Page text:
Congress Quietly Decides To Delete Key NSA Reform In CRomnibus Agreement

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You may recall, back in June, that there was a key House vote that took NSA supporters by surprise. An amendment to the Defense Appropriations bill pushed by a bi-partisan team of Thomas Massie, Jim Sensenbrenner and Zoe Lofgren passed overwhelmingly, with a plan to slam the door shut on questionable NSA “backdoor searches” (as described in detail earlier). The House voted 293 to 123, making it a pretty clear and overwhelming statement that Congress did not, in fact, support such practices by the NSA.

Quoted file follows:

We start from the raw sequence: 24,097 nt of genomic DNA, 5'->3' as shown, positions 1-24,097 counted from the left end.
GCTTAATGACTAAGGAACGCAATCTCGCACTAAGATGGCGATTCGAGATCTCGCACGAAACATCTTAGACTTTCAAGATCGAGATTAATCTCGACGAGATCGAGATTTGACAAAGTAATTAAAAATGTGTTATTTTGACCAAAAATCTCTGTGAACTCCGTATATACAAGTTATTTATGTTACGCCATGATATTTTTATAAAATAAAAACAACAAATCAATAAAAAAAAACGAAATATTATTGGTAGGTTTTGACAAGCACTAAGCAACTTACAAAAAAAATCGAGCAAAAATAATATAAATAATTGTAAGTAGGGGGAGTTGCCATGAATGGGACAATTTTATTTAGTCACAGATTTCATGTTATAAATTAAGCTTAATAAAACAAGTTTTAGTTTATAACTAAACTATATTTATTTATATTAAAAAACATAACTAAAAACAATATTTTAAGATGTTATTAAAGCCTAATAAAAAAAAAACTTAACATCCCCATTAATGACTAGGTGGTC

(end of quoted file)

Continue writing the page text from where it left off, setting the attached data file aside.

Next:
But, of course, the NSA gets the last laugh. As part of the big lameduck CRomnibus effort in Congress, it appears that the House leadership has agreed to drop that amendment, despite the fact it passed overwhelmingly. Apparently, this is angering many who supported that amendment, and in response, according to Cato’s Patrick Eddington, Congress is going to bring up the CRomnibus under closed rule to basically block anyone attempting to add it back in as an amendment (which is what some had hoped to do).

It’s basically yet another giant middle finger to the idea of any meaningful surveillance reform — even one that the majority of Congress wanted.